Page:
The heavy waterworks the role of Sarah in "Silent House" required had a physical toll as well.

"I think I have snot come before tears, so I got a sinus infection at the end of filming."

While Olsen has been around the entertainment industry her whole life, she became seriously interested in acting while in high school.

"When I was seventeen I went to Strasberg school in New York for a summer and then went to NYU at the Atlantic Theater Company. Then I went abroad to the Moscow Art Theatre School. I understudied off-broadway for a semester while I was in school, that's how I got my Equity [the stage actor's union] card, and then I understudied on Broadway. My entire sophomore year I understudied and I was in school full-time doing conservatory."

Like any actress with a passion for the stage, Olsen has favorite roles and playwrights whose work she wants to perform.

"There's a Eugene O'Neil play called Strange Interlude and it tracks the life of a woman from about twenty until fifty. So I think I have to be a little bit more in the middle of those ages to really play that part. That's the big one. I'd really love to do a Sam Shepard play, and i'd really love to do something by Martin McDonagh-- whatever it is-- television, a movie. whatever it is. seeing his plays in a theatre is so fun for me. I just think he makes it alive. Those... I also really love Lucy Therber whose an unknown... not an unknown, but she does awesome, awesome plays that are kind of removed from reality a little bit."

The buzz around "Martha" led to nominations at the Gotham and Independant Spirit awards, putting Olsen in the kind of spotlight that a life in the theatre would not have generated. It's a world Olsen is familiar with thanks to her famous family, but one she has chosen to stay away from. She admits to still getting starstruck at Hollywood events -- which she sees as work and not play -- when running across personal favorites like actress Catherine O'Hara or [Top Chef star] Tom Colicchio.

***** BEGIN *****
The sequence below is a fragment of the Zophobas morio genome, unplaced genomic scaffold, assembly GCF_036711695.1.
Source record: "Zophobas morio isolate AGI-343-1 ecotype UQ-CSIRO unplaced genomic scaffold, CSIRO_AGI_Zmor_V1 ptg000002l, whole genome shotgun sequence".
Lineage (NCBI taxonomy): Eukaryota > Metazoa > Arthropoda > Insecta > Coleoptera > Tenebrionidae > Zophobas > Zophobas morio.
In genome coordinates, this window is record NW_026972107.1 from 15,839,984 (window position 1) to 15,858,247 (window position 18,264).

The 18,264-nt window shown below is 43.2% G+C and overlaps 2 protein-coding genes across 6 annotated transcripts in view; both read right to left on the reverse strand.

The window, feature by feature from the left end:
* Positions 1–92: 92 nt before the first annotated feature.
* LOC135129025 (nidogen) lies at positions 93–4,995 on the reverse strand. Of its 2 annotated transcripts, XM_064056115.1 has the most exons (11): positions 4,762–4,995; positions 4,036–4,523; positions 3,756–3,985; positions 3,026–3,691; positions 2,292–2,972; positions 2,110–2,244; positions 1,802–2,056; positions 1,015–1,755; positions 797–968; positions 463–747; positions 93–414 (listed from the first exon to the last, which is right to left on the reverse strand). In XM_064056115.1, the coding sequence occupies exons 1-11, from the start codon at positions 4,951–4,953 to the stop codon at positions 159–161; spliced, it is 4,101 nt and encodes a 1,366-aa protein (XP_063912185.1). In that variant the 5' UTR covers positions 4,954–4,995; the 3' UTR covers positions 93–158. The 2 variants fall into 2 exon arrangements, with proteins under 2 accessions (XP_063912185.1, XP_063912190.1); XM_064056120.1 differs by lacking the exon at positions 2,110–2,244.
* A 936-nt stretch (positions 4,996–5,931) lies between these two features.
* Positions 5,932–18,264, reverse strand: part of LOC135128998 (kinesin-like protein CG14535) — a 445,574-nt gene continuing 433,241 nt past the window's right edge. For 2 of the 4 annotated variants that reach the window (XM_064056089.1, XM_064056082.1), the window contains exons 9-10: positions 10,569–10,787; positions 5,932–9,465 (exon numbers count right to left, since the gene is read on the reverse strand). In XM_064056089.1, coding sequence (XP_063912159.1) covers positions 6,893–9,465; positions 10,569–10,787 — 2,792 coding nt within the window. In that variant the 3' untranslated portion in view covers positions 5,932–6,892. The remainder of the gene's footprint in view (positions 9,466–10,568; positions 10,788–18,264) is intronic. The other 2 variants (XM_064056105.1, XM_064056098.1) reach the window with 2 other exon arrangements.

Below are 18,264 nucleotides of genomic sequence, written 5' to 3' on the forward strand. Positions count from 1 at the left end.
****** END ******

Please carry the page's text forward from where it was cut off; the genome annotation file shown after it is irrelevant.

That later bout of awe reflects just how deep of a foodie Olsen is.

"I started doing dinner parties when I was 17. I do dinner parties for my friends seasonally, which is kinda weird. So I try to cook based on whatever season it is. I hadn't been doing as much cooking now, but during the summertime I would just get so many heirloom tomatoes and cook 'em three different ways.

"For my birthday my mom took me to Williams-Sonoma and she bought me pots. I couldn't be more happy to have a new set of pots. I was using really bad ones before that made everything burn; it was so frustrating."

With "Silent House" set to introduce her to genre fans in the same way that "Martha" brought her to the attention of the indie set, Olsen is primed to transform her festival born momentum into a healthy career. Three other films are wrapped and three more in pre-production, including a period piece with Glenn Close. It's the kind of start any actress would kill for. And while she is reveling in the challenges she is getting to tackle, she knows just how lucky she is.

"I'm also well aware that the life of an actor goes in and out, and goes up and down."

Originally published on Turnstylenews.com, a digital information service surfacing emerging stories in news, entertainment, art and culture; powered by award-winning journalists.